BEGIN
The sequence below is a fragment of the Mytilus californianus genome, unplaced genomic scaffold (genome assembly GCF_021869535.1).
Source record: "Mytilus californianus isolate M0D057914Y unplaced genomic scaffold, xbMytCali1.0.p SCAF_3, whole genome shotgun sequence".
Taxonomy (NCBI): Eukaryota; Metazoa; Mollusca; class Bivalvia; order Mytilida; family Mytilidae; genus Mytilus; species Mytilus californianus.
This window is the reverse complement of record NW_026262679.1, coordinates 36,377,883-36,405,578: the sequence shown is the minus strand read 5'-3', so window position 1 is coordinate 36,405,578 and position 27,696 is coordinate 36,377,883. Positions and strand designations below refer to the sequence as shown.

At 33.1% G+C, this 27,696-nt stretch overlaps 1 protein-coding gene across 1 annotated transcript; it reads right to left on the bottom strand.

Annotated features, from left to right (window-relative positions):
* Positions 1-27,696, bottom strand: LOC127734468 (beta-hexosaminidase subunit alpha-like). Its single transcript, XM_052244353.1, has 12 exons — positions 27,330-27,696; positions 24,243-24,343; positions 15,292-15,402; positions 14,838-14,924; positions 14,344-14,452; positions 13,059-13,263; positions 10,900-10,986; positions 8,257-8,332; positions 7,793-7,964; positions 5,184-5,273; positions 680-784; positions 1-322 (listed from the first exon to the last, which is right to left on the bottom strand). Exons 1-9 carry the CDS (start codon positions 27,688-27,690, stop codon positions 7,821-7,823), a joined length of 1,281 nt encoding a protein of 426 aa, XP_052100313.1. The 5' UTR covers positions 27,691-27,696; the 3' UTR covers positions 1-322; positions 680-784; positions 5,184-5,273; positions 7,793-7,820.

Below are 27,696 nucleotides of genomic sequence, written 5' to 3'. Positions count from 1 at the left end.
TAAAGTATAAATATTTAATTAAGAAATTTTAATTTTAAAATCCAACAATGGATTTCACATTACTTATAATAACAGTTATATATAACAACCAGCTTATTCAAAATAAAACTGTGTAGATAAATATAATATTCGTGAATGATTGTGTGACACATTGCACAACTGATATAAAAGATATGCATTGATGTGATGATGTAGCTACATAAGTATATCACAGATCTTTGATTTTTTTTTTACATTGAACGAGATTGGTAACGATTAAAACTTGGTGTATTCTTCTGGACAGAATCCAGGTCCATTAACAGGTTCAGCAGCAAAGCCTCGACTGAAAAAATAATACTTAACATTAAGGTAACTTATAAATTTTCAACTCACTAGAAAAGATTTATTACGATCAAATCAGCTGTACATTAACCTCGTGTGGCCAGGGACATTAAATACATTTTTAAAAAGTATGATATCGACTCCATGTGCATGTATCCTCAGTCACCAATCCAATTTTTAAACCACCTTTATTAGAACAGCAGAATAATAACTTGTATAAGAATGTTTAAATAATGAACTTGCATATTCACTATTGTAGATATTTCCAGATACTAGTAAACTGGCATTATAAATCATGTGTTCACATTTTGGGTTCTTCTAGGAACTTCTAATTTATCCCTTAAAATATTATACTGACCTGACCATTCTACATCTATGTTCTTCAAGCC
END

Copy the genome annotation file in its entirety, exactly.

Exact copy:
The sequence below is a fragment of the Mytilus californianus genome, unplaced genomic scaffold (genome assembly GCF_021869535.1).
Source record: "Mytilus californianus isolate M0D057914Y unplaced genomic scaffold, xbMytCali1.0.p SCAF_3, whole genome shotgun sequence".
Taxonomy (NCBI): Eukaryota; Metazoa; Mollusca; class Bivalvia; order Mytilida; family Mytilidae; genus Mytilus; species Mytilus californianus.
This window is the reverse complement of record NW_026262679.1, coordinates 36,377,883-36,405,578: the sequence shown is the minus strand read 5'-3', so window position 1 is coordinate 36,405,578 and position 27,696 is coordinate 36,377,883. Positions and strand designations below refer to the sequence as shown.

At 33.1% G+C, this 27,696-nt stretch overlaps 1 protein-coding gene across 1 annotated transcript; it reads right to left on the bottom strand.

Annotated features, from left to right (window-relative positions):
* Positions 1-27,696, bottom strand: LOC127734468 (beta-hexosaminidase subunit alpha-like). Its single transcript, XM_052244353.1, has 12 exons — positions 27,330-27,696; positions 24,243-24,343; positions 15,292-15,402; positions 14,838-14,924; positions 14,344-14,452; positions 13,059-13,263; positions 10,900-10,986; positions 8,257-8,332; positions 7,793-7,964; positions 5,184-5,273; positions 680-784; positions 1-322 (listed from the first exon to the last, which is right to left on the bottom strand). Exons 1-9 carry the CDS (start codon positions 27,688-27,690, stop codon positions 7,821-7,823), a joined length of 1,281 nt encoding a protein of 426 aa, XP_052100313.1. The 5' UTR covers positions 27,691-27,696; the 3' UTR covers positions 1-322; positions 680-784; positions 5,184-5,273; positions 7,793-7,820.

Below are 27,696 nucleotides of genomic sequence, written 5' to 3'. Positions count from 1 at the left end.
TAAAGTATAAATATTTAATTAAGAAATTTTAATTTTAAAATCCAACAATGGATTTCACATTACTTATAATAACAGTTATATATAACAACCAGCTTATTCAAAATAAAACTGTGTAGATAAATATAATATTCGTGAATGATTGTGTGACACATTGCACAACTGATATAAAAGATATGCATTGATGTGATGATGTAGCTACATAAGTATATCACAGATCTTTGATTTTTTTTTTACATTGAACGAGATTGGTAACGATTAAAACTTGGTGTATTCTTCTGGACAGAATCCAGGTCCATTAACAGGTTCAGCAGCAAAGCCTCGACTGAAAAAATAATACTTAACATTAAGGTAACTTATAAATTTTCAACTCACTAGAAAAGATTTATTACGATCAAATCAGCTGTACATTAACCTCGTGTGGCCAGGGACATTAAATACATTTTTAAAAAGTATGATATCGACTCCATGTGCATGTATCCTCAGTCACCAATCCAATTTTTAAACCACCTTTATTAGAACAGCAGAATAATAACTTGTATAAGAATGTTTAAATAATGAACTTGCATATTCACTATTGTAGATATTTCCAGATACTAGTAAACTGGCATTATAAATCATGTGTTCACATTTTGGGTTCTTCTAGGAACTTCTAATTTATCCCTTAAAATATTATACTGACCTGACCATTCTACATCTATGTTCTTCAAGCC